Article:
Most often CRA T1 reviewers are correct with respect to employment expense audit result.
However, they are not forthcoming with clarification if and when the taxpayer failed audit for some technical reason.
We seem to missing some information by the original poster about what information was requested by the CRA Auditor and what was provided by the taxpayer or tax preparer.
Nonetheless I stand by my observation that there is a huge gap been the accuracy and fairness of a newbie auditor vs one with tons of experience. After 21 years in professional tax preparation, including many in very high volume firms, plus one season at CRA I now double check the audit requirements as well as the original sources in the ITA, ETA, and in third party references. My eyes were opened wide when my CRA training included some deep dives in the CRA audit manual. Without disclosing private and confidential information, what I had learned at CPA firms and at high volume tax prep firms was very different than how we were taught at CRA.
The basis is the ITA and/or ETA.
Then administrative policies are used to interpret the Acts.
Sometimes guides, bulletins, or folios are provided to clarify the topic.
Examples are illustrated.
Then these policies are applied in a technical and sequential order.
You must apply these in order.
If you fail any step then the audit fails on a technicality.
You must meet the minimum documentation requirement. But sometimes the minimum is insufficient and you have to provide more information. Sometimes you provide conflicting information which results in an audit failure.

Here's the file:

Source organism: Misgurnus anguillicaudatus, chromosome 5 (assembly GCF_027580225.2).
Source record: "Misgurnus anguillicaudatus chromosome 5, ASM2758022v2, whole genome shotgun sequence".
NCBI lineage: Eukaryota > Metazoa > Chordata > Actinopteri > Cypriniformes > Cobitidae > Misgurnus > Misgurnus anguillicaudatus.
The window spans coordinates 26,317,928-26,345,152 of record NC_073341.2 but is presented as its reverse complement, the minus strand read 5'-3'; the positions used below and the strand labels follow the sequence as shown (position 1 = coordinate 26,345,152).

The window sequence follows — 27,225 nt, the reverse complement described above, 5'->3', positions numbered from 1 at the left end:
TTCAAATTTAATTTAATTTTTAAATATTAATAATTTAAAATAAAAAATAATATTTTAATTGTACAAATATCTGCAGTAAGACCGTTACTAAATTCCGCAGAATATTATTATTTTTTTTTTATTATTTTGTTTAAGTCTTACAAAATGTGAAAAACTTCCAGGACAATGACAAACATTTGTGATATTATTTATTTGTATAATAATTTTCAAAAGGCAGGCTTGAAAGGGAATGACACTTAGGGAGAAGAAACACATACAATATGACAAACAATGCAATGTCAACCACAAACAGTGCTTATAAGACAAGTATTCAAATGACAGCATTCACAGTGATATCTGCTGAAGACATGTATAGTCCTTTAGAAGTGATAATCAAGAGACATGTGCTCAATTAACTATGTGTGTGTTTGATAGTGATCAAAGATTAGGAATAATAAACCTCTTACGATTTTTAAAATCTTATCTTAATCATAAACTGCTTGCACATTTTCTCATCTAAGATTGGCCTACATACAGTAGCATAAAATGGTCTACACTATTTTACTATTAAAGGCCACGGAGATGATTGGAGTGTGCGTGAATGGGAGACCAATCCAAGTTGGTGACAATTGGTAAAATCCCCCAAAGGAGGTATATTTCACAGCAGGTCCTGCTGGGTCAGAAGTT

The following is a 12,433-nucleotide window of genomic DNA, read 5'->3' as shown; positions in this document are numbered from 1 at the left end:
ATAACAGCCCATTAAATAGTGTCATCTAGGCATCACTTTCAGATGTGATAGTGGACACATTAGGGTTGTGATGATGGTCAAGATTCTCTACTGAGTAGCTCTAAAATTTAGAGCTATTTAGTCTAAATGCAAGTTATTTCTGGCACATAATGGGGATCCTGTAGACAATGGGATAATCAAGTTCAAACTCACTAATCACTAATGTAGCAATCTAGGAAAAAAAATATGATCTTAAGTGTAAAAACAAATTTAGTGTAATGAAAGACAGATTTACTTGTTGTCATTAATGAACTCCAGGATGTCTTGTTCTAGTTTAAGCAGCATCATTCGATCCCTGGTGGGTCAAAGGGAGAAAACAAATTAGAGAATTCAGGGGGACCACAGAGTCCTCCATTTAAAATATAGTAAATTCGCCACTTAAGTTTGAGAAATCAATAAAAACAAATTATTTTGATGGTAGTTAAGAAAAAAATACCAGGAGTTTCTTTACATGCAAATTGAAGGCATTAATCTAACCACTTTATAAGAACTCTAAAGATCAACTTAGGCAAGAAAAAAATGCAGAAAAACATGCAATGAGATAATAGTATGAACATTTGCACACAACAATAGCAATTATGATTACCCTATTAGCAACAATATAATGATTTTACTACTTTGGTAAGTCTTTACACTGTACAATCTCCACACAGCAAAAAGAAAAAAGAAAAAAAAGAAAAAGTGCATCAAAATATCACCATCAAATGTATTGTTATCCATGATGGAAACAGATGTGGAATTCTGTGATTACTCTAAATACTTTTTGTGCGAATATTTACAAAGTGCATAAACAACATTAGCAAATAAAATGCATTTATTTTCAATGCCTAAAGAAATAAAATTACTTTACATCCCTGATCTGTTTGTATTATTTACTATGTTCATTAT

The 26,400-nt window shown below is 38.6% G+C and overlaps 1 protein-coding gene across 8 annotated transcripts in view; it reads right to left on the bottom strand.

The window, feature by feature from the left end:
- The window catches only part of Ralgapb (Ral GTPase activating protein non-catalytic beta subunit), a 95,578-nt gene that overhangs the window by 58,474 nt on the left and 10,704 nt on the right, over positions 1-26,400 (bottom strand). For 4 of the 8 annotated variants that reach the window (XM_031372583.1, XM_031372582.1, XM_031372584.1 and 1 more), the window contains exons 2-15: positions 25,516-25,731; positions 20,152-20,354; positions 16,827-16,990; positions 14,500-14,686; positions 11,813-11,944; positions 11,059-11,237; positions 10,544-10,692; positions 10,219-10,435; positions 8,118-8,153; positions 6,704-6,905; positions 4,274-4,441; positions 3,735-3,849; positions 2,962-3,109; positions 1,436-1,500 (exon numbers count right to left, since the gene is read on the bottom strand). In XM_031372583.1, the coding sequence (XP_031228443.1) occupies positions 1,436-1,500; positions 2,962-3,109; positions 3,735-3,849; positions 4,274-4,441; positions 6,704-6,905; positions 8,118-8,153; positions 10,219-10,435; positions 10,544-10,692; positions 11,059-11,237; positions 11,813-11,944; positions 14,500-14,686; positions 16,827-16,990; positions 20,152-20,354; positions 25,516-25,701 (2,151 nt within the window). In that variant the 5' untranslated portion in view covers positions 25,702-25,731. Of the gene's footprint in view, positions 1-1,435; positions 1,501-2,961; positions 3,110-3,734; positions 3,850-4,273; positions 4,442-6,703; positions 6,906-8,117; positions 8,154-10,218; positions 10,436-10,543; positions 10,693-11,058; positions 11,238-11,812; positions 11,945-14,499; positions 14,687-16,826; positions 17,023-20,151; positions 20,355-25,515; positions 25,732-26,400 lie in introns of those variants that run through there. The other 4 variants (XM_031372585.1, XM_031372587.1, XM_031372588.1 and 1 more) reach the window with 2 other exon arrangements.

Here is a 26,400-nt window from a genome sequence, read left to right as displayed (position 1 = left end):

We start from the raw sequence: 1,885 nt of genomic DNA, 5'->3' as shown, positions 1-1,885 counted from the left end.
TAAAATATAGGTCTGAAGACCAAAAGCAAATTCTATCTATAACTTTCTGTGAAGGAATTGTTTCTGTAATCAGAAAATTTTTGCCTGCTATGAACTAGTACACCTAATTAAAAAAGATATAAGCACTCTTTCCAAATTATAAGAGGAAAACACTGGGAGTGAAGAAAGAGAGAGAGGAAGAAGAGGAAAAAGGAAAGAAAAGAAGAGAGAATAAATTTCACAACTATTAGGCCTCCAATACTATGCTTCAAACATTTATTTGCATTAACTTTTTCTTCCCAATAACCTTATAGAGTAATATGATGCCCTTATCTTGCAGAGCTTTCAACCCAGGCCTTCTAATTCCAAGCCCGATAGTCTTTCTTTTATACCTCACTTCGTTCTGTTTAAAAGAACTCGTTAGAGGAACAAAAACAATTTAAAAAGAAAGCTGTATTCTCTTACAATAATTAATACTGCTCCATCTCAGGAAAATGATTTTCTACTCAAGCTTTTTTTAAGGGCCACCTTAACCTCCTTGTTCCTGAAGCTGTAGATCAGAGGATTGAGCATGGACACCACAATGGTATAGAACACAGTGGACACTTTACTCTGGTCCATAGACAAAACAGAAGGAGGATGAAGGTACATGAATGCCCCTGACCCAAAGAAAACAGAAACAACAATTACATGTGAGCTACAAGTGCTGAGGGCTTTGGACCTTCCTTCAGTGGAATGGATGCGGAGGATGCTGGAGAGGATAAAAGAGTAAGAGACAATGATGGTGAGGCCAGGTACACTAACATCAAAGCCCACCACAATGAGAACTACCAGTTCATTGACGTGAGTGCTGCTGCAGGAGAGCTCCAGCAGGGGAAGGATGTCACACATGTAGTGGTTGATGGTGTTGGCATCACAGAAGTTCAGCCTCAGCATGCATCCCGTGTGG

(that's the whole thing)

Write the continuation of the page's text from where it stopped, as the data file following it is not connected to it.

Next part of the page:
This may be as simple as a T2200 was not provided, or, that a kms log was not provided. Or, that a T2200 was not available but the employer refused to provide one even though the employment contract required business use of a personal vehicle. Sometimes that kms log was inaccurate or incomplete.
There are often surprises during an audit or filing requirement that the tax preparer may not previously know.
For example if you file as GST Return and the period end had been changed due to an ARB Assessment, then you must use the ARB period or your GST Return will be “cancelled” and shown as never filed.
There are other somewhat surprising rules such as marital status for tax purposes is not the same as marital status for legal purposes. For example, if you are legally divorced, and if you have minor children living with you, and, if you then allow you ex-spouse to live with you then you are consider to common law with your spouse for tax purposes.
Sometimes it is a case of where is the benefit of doubt given. Previously father’s were continually audited year after year to prove that the dependent child or children lived with Dad even though there was joint custody. Dad had to prove the number of days the child or children were under his control and living with him.
These types of issues are often part of CRA program. So… if you know the technical requirements of how to pass audit in a specific program then you might help you client understand these requirements.
At other times the issue may be complex. For example, taking a terminal loss on a rental property when that rental property was change of use from residence to rental and later sold at a loss when compared with valuation at the change of use. It took three submissions and assistance from a senior assessor to get this approved even though all the supporting documentation was provided.
Assessors and auditors are human. They work under a lot of pressure. They can make mistakes. So, it is worth the follow-up if one is so inclined and if the scope of work and the amounts warrant the effort.